By Eric Ralls
A decade-long investigation suggests that the diversity of tree species planted in forests can significantly contribute to their survival, according to the latest findings from the Smithsonian Environmental Research Center (SERC) and The Nature Conservancy.
These organizations embarked on a monumental study, BiodiversiTREE, which was conceived as a century-long exploration of the impacts of various tree planting strategies on sapling survival and the broader ecosystem.
Nature’s own design features forests brimming with diverse species. This biological assortment confers several advantages, including a built-in resistance to pests and diseases, the resilience to adapt to changing climates, and the creation of an expansive habitat for wildlife.
But this truth is often overlooked, as many forest plantations and restoration projects resort to monocultures – planting a single species on a given tract of land.
Such an approach leaves forests, managed or otherwise, susceptible to shifting conditions, placing their ecological and economic stability at risk. Monocultures also harbor a heightened risk of planting failures, leading to early sapling death.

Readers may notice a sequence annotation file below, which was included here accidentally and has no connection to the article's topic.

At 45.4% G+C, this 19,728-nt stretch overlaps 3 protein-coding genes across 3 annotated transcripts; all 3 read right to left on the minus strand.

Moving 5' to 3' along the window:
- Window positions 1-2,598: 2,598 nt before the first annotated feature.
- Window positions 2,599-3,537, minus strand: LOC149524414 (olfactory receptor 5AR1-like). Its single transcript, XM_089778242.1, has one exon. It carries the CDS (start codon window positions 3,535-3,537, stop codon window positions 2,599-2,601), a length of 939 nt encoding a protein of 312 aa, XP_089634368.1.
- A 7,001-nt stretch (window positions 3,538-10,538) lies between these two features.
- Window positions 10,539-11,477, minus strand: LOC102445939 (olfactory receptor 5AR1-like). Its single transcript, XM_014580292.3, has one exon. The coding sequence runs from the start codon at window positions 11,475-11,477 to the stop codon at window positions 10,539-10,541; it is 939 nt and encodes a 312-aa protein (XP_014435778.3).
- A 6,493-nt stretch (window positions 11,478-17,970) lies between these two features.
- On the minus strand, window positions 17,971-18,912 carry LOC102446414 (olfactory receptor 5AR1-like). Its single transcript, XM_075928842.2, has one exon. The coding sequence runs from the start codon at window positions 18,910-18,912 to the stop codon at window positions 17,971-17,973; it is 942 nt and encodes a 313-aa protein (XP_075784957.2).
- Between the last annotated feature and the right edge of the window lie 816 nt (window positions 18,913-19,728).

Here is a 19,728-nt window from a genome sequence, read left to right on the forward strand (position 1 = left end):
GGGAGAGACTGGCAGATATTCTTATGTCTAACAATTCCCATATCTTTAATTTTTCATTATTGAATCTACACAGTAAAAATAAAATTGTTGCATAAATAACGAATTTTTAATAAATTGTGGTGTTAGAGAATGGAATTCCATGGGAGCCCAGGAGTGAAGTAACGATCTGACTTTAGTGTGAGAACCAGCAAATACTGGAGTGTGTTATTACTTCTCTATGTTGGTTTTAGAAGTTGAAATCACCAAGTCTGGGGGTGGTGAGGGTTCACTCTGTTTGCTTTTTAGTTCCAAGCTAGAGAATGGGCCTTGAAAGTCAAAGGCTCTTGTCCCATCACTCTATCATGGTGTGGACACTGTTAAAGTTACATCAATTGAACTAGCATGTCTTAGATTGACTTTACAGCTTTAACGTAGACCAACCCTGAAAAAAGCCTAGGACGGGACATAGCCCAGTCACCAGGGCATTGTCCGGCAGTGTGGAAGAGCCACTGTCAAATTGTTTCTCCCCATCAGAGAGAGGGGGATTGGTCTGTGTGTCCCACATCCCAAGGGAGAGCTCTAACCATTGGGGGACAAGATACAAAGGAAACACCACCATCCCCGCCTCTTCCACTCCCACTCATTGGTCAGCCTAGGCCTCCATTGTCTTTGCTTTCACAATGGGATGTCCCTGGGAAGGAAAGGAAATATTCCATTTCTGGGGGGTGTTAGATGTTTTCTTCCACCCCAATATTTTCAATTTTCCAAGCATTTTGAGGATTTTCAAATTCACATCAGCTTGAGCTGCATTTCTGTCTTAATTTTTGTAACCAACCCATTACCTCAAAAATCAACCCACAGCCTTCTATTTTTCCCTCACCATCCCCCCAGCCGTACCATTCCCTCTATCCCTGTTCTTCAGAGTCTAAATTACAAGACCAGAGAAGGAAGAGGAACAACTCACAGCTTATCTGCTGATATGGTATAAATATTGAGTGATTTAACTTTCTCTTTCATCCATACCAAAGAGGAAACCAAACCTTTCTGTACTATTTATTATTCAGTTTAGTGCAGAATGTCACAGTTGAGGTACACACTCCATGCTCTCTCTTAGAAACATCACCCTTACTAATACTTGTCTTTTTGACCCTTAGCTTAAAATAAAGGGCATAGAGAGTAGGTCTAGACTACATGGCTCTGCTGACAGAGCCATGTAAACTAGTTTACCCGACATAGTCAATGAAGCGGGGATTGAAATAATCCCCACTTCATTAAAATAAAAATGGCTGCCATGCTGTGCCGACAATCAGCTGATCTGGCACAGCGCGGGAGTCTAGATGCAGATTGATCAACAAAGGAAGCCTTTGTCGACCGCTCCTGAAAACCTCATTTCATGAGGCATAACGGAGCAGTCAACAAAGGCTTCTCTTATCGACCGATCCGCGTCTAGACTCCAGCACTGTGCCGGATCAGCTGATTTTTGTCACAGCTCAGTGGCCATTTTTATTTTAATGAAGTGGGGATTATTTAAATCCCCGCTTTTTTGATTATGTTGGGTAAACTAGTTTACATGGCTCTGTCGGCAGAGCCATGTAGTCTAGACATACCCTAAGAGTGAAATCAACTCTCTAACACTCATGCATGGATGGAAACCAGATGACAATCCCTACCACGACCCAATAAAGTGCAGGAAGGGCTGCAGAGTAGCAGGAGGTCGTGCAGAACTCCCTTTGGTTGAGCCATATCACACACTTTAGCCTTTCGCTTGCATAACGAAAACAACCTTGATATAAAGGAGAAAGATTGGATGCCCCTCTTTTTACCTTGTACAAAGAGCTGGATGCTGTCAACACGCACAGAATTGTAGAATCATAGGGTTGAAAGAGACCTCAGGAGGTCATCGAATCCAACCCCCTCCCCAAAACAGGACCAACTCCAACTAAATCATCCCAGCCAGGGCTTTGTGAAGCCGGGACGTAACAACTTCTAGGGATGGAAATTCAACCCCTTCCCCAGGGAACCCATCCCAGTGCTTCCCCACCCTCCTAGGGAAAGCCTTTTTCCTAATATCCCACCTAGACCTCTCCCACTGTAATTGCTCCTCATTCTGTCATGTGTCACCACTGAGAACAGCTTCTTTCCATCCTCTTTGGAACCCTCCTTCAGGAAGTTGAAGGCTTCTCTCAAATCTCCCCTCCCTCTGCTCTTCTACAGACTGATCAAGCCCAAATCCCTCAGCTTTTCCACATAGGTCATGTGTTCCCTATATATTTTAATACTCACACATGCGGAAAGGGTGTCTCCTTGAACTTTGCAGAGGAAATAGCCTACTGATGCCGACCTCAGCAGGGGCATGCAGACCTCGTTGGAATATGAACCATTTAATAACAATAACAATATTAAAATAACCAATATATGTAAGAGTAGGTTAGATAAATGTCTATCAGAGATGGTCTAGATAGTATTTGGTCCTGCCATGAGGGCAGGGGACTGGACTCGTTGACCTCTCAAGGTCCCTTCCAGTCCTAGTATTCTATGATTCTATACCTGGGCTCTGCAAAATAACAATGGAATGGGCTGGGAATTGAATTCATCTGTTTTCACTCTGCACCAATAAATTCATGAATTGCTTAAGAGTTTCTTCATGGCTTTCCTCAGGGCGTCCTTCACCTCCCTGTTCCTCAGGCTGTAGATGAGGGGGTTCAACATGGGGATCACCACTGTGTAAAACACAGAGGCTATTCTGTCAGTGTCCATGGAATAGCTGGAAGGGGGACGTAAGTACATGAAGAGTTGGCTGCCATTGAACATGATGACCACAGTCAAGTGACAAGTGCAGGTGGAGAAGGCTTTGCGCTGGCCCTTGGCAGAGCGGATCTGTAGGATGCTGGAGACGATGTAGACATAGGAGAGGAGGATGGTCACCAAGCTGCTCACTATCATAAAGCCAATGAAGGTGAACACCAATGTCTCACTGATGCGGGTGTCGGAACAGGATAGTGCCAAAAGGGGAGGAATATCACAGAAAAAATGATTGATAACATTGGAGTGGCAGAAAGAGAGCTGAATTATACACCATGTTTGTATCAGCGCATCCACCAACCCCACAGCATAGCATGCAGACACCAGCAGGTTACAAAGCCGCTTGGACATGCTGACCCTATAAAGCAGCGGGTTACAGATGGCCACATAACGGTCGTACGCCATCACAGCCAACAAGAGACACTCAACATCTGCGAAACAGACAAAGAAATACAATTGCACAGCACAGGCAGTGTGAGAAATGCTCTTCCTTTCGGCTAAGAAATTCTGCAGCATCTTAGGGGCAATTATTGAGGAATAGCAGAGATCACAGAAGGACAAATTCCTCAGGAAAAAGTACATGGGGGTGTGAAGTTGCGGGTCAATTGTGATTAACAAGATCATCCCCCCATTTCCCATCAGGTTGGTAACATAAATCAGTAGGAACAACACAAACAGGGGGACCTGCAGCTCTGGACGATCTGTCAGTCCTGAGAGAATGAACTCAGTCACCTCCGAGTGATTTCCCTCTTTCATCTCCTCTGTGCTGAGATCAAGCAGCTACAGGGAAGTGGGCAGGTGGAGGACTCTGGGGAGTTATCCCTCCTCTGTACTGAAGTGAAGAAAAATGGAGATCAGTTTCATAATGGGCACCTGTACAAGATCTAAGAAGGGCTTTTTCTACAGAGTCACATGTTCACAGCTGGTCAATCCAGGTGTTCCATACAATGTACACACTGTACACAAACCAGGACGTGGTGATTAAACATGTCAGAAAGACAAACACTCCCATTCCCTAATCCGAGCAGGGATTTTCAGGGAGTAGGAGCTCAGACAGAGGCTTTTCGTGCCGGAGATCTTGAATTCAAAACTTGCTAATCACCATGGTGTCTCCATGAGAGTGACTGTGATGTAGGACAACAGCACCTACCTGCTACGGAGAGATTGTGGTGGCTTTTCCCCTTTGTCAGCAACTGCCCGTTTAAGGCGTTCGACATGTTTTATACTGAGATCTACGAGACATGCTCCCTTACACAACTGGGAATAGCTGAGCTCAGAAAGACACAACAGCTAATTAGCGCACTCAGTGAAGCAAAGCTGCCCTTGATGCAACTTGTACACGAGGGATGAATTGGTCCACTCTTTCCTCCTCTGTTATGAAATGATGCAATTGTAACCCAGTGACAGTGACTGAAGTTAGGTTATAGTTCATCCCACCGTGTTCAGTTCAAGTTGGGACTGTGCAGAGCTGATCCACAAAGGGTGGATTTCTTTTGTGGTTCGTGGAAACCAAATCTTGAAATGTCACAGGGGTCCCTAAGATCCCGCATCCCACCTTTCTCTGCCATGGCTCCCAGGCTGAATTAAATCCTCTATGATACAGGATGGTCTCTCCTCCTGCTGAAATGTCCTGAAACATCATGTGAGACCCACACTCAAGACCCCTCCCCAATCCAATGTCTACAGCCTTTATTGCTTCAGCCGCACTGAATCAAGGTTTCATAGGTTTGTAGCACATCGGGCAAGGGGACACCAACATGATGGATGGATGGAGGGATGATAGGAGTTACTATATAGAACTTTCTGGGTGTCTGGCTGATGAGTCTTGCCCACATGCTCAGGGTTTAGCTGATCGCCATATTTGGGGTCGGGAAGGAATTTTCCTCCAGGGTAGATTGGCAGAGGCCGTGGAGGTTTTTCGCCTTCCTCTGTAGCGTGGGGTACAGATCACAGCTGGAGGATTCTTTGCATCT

Biodiversity is a well-established catalyst for healthier ecosystems, as evidenced by hundreds of scientific studies. This fact hints at the potential for greater tree survival rates when diversity is included in the planting process.
Until BiodiversiTREE, few tests of this theory involving trees were conducted. Scientists constructed this project to examine the influence of tree diversity on the ecosystem function, setting a new record as the most extensive study of its kind in North America.
A decade ago, a team of scientists and volunteers planted 20,000 saplings on former farmland near Chesapeake Bay to establish BiodiversiTREE. They opted for varying levels of species diversity, ranging from single-species sections to plots with four or twelve different species.
Throughout the years, around 8,000 trees in the project have been monitored, first annually for three years, then every two to three years following that.